Samuel Eastman excerpt from our latest book - Ministers of the Philadelphia Baptist Association

Samuel Eastman excerpt from our latest book - Ministers of the Philadelphia Baptist Association

29th Sep 2021

Samuel Eastman: b. Oct. 1, 1788, Landaff, N.H.; d. Apr. 17, 1858, Elkhorn, Wis.; “The early part of his life was spent at home in agricultural pursuits, and in the district schools and academies in the vicinity. From a very early period he had a passionate fondness for books, and of course he eagerly read all that he could obtain” (Stout & Grout); at the close of the War of 1812, he undertook a journey to the West in 1815, visiting Cincinnati and Columbus, Ohio, etc.; while in Urbana, he contracted “the long fever,” which brought him near death; it was nearly a year before he had sufficiently recovered enough to leave there; he then journeyed down the Ohio and Mississippi Rivers to Natchez, Mississippi, “where he formed a partnership with the Rev. Benjamin Davis, in conducting a school on the then popular Lancasterian system” (Stout & Grout); . . . “Though long a careful Bible reader, he yet felt unprepared to enter fully into the work without further study and preparation. He accordingly left Natchez for Philadelphia, cheered by the commendations and blessings of the church” (Stout & Grout); . . . he studied for the ministry under William Staughton (q.v.), Sansom Street Baptist, Phila., 1817-1818, where he united in membership; . . . lic. Sept. 16, 1817, Sansom Street Baptist, Phila.; ord. as an evangelist, Sept. 22, 1818, Sansom Street Baptist, Phila.. . . he helped organize the Union (later Stanton Street) Baptist Church, of which he was pastor, July 1824-Wed., Nov. 24, 1830, . . . he resigned after contracting smallpox; the disease, however, “had no sooner run its course than he was seized with the liver complaint, and then with bleeding at the lungs, the loss of his voice, and the complete prostration of his physical powers. ‘This,’ writes brother Eastman, ‘rendered it improbable that I should ever again be able to speak in public. Under these circumstances,’ he continues, ‘I left the city of New York a mere wreck of humanity, and directed my feeble steps toward the granite hills of New Hampshire, anxious to find a calm resting-place or a speedy grave in the peaceful shades of my native place’ ” (Stout & Grout); . . . Shortly before his passing he wrote, “I am now in the sixty-ninth year of my age, blessed with an easy competence of the good things of this life, constantly reminded of my approaching dissolution by infirmities of body, calmly waiting the will of God till my change shall come, confidently relying on the merits of Christ for the salvation of my soul, turning off my thoughts from this troublesome world, and looking forward to the wonderful disclosures of the world to come”—Stout & Grout.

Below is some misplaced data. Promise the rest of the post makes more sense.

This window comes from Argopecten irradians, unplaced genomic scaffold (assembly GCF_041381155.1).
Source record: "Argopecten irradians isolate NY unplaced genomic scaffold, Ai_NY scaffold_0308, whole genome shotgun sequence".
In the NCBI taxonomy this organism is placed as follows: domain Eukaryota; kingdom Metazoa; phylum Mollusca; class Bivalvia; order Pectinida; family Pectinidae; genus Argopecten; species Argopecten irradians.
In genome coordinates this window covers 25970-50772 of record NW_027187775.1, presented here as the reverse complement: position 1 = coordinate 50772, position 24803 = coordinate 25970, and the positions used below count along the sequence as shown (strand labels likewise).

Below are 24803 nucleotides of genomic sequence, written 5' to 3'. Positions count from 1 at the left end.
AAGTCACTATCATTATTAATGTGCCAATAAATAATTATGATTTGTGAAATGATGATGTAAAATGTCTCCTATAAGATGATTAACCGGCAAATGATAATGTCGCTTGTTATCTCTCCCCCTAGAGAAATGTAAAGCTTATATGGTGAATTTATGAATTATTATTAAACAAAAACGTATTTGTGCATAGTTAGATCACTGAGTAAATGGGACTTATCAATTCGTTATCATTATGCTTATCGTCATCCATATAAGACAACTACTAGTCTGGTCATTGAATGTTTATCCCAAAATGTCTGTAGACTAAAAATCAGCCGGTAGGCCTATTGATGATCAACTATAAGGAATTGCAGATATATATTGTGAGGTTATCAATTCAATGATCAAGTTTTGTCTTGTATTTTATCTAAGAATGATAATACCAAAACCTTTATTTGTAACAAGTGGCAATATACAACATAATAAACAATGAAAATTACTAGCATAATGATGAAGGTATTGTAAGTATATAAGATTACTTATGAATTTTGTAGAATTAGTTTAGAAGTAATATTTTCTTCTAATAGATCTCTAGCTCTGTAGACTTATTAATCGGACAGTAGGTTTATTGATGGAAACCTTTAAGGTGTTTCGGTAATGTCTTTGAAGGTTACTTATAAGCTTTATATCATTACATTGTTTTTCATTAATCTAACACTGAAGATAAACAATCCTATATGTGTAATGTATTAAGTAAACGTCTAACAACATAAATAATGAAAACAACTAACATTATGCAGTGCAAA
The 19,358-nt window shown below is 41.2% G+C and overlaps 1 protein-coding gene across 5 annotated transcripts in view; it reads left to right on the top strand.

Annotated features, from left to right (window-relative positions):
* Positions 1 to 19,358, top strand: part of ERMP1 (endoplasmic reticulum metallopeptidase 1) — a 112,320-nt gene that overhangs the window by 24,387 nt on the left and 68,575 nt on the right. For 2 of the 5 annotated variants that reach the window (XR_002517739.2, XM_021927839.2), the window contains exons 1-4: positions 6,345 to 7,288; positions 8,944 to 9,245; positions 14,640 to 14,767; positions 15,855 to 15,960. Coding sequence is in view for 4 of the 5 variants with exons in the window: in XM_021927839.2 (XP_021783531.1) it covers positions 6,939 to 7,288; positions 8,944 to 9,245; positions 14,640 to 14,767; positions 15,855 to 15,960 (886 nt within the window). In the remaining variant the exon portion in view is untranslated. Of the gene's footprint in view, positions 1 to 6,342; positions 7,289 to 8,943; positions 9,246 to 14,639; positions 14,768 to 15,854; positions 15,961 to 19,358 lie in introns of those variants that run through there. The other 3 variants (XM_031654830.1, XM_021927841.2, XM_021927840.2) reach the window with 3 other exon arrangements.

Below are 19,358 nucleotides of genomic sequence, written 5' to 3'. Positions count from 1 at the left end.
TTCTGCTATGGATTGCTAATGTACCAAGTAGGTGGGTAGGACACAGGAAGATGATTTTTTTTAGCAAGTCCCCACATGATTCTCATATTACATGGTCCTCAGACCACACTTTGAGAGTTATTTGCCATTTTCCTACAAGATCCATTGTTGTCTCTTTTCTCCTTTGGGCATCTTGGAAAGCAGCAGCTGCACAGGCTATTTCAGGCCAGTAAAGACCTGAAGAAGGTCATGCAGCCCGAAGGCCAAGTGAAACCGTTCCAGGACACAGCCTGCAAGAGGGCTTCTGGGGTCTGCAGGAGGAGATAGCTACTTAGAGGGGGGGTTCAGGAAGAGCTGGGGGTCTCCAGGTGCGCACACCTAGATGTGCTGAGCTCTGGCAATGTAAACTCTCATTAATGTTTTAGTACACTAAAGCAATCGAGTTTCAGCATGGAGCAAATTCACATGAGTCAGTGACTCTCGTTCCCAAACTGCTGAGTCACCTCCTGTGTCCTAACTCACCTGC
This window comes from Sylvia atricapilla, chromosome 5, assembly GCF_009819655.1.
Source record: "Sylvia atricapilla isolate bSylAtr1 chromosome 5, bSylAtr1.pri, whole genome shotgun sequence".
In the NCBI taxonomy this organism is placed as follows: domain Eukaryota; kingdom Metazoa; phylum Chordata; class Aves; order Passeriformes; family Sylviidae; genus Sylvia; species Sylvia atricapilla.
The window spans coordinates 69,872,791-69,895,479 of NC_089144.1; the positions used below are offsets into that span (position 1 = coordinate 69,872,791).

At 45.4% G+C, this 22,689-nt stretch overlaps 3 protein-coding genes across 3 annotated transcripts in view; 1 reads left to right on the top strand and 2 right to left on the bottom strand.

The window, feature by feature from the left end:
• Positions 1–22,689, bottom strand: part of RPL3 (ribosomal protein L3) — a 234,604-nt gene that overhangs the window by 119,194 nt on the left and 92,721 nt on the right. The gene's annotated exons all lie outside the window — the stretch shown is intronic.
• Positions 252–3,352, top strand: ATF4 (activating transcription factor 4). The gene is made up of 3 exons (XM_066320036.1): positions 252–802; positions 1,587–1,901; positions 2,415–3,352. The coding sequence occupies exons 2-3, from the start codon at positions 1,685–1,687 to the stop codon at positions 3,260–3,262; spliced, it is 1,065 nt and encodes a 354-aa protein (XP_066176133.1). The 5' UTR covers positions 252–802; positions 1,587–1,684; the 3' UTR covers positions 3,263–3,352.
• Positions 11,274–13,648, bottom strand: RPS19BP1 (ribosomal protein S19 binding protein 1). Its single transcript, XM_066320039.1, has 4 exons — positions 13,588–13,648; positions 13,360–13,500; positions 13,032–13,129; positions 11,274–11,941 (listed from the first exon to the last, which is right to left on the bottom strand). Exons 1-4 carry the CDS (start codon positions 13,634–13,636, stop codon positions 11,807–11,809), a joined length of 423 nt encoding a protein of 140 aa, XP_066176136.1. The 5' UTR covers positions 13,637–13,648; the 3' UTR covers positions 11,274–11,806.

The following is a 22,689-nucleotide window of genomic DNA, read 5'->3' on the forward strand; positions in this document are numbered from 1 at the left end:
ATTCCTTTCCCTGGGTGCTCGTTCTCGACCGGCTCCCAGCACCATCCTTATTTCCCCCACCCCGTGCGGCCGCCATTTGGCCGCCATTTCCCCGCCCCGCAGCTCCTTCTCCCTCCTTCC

The above picture is of the interior of Sansom Street Baptist Church, Philadelphia, Pa. A large circular sanctuary, 90 feet in diameter, with a cistern in the center.